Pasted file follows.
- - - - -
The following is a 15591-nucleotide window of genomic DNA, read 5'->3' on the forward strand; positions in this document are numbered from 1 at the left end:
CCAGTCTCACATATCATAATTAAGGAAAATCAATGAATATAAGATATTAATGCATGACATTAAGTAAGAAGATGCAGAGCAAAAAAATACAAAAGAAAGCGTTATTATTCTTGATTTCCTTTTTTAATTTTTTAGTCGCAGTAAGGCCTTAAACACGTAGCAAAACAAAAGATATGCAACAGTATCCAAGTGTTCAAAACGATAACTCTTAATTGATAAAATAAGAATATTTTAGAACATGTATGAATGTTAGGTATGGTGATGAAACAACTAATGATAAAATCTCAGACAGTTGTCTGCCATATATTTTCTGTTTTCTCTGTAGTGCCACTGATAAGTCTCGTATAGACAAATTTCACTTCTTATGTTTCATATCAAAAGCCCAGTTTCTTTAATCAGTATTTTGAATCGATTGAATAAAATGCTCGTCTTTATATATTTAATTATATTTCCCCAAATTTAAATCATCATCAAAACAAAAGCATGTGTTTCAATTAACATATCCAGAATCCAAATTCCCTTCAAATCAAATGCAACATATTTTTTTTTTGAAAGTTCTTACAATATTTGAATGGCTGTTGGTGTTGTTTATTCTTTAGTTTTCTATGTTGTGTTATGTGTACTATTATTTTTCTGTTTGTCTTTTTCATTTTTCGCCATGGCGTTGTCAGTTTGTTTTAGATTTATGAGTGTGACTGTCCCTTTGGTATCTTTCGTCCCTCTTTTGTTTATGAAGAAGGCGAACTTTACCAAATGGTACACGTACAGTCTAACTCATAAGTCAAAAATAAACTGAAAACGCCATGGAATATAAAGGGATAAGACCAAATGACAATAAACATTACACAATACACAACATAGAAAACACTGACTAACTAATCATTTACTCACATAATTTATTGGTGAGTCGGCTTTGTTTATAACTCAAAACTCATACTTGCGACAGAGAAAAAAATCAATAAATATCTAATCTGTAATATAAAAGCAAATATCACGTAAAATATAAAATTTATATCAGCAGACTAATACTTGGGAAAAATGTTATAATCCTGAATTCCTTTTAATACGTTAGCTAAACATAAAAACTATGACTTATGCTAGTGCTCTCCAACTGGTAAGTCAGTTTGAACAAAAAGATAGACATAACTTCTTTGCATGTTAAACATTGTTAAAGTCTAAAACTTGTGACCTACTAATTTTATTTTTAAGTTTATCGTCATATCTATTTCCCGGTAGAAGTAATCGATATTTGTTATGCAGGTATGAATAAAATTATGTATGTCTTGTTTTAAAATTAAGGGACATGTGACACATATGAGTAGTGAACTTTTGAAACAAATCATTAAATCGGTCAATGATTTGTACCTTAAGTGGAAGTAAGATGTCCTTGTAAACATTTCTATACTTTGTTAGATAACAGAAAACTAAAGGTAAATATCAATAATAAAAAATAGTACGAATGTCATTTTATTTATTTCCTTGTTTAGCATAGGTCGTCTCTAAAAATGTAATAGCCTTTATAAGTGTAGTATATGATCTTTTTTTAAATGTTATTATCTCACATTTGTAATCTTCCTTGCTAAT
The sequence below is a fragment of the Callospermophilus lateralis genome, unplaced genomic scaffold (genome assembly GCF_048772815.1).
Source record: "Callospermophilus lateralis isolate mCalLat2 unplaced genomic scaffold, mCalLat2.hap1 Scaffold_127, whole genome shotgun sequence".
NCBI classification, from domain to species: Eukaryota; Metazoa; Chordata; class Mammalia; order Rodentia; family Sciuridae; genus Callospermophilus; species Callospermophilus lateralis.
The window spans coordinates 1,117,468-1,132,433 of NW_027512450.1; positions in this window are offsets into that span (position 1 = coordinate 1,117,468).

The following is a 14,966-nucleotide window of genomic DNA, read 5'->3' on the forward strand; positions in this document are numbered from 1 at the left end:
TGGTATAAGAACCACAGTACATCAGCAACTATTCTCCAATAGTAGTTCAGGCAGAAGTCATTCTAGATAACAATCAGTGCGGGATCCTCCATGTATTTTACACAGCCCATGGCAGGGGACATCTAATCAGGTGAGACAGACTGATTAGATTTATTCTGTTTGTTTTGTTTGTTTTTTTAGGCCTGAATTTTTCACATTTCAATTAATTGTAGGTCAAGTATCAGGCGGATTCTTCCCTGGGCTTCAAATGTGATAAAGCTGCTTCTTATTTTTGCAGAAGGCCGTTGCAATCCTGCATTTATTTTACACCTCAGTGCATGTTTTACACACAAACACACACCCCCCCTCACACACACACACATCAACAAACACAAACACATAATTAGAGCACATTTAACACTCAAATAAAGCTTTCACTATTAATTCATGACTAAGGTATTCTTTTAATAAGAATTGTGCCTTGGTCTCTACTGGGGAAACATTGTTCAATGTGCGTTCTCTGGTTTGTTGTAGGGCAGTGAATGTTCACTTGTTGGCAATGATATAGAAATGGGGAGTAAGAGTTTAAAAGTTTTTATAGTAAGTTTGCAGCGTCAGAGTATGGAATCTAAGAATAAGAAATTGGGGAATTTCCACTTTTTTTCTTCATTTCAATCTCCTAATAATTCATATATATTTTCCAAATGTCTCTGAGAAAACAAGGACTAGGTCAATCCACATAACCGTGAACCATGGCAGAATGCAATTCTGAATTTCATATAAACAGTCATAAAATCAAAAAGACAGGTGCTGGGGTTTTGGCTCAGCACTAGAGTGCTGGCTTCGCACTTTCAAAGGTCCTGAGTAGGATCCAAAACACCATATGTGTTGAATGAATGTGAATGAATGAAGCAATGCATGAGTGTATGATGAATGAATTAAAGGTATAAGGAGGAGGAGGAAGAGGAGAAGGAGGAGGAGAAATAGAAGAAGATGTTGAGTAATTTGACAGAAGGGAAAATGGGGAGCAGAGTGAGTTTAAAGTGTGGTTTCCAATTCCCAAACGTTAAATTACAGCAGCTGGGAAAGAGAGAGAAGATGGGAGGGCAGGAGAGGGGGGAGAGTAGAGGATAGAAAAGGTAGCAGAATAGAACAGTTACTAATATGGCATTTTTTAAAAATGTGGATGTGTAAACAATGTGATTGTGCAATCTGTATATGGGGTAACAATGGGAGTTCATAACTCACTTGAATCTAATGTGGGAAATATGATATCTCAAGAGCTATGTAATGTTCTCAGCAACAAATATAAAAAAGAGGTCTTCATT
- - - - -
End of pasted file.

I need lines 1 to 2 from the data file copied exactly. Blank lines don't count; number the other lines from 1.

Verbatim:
The following is a 15591-nucleotide window of genomic DNA, read 5'->3' on the forward strand; positions in this document are numbered from 1 at the left end:
CCAGTCTCACATATCATAATTAAGGAAAATCAATGAATATAAGATATTAATGCATGACATTAAGTAAGAAGATGCAGAGCAAAAAAATACAAAAGAAAGCGTTATTATTCTTGATTTCCTTTTTTAATTTTTTAGTCGCAGTAAGGCCTTAAACACGTAGCAAAACAAAAGATATGCAACAGTATCCAAGTGTTCAAAACGATAACTCTTAATTGATAAAATAAGAATATTTTAGAACATGTATGAATGTTAGGTATGGTGATGAAACAACTAATGATAAAATCTCAGACAGTTGTCTGCCATATATTTTCTGTTTTCTCTGTAGTGCCACTGATAAGTCTCGTATAGACAAATTTCACTTCTTATGTTTCATATCAAAAGCCCAGTTTCTTTAATCAGTATTTTGAATCGATTGAATAAAATGCTCGTCTTTATATATTTAATTATATTTCCCCAAATTTAAATCATCATCAAAACAAAAGCATGTGTTTCAATTAACATATCCAGAATCCAAATTCCCTTCAAATCAAATGCAACATATTTTTTTTTTGAAAGTTCTTACAATATTTGAATGGCTGTTGGTGTTGTTTATTCTTTAGTTTTCTATGTTGTGTTATGTGTACTATTATTTTTCTGTTTGTCTTTTTCATTTTTCGCCATGGCGTTGTCAGTTTGTTTTAGATTTATGAGTGTGACTGTCCCTTTGGTATCTTTCGTCCCTCTTTTGTTTATGAAGAAGGCGAACTTTACCAAATGGTACACGTACAGTCTAACTCATAAGTCAAAAATAAACTGAAAACGCCATGGAATATAAAGGGATAAGACCAAATGACAATAAACATTACACAATACACAACATAGAAAACACTGACTAACTAATCATTTACTCACATAATTTATTGGTGAGTCGGCTTTGTTTATAACTCAAAACTCATACTTGCGACAGAGAAAAAAATCAATAAATATCTAATCTGTAATATAAAAGCAAATATCACGTAAAATATAAAATTTATATCAGCAGACTAATACTTGGGAAAAATGTTATAATCCTGAATTCCTTTTAATACGTTAGCTAAACATAAAAACTATGACTTATGCTAGTGCTCTCCAACTGGTAAGTCAGTTTGAACAAAAAGATAGACATAACTTCTTTGCATGTTAAACATTGTTAAAGTCTAAAACTTGTGACCTACTAATTTTATTTTTAAGTTTATCGTCATATCTATTTCCCGGTAGAAGTAATCGATATTTGTTATGCAGGTATGAATAAAATTATGTATGTCTTGTTTTAAAATTAAGGGACATGTGACACATATGAGTAGTGAACTTTTGAAACAAATCATTAAATCGGTCAATGATTTGTACCTTAAGTGGAAGTAAGATGTCCTTGTAAACATTTCTATACTTTGTTAGATAACAGAAAACTAAAGGTAAATATCAATAATAAAAAATAGTACGAATGTCATTTTATTTATTTCCTTGTTTAGCATAGGTCGTCTCTAAAAATGTAATAGCCTTTATAAGTGTAGTATATGATCTTTTTTTAAATGTTATTATCTCACATTTGTAATCTTCCTTGCTAAT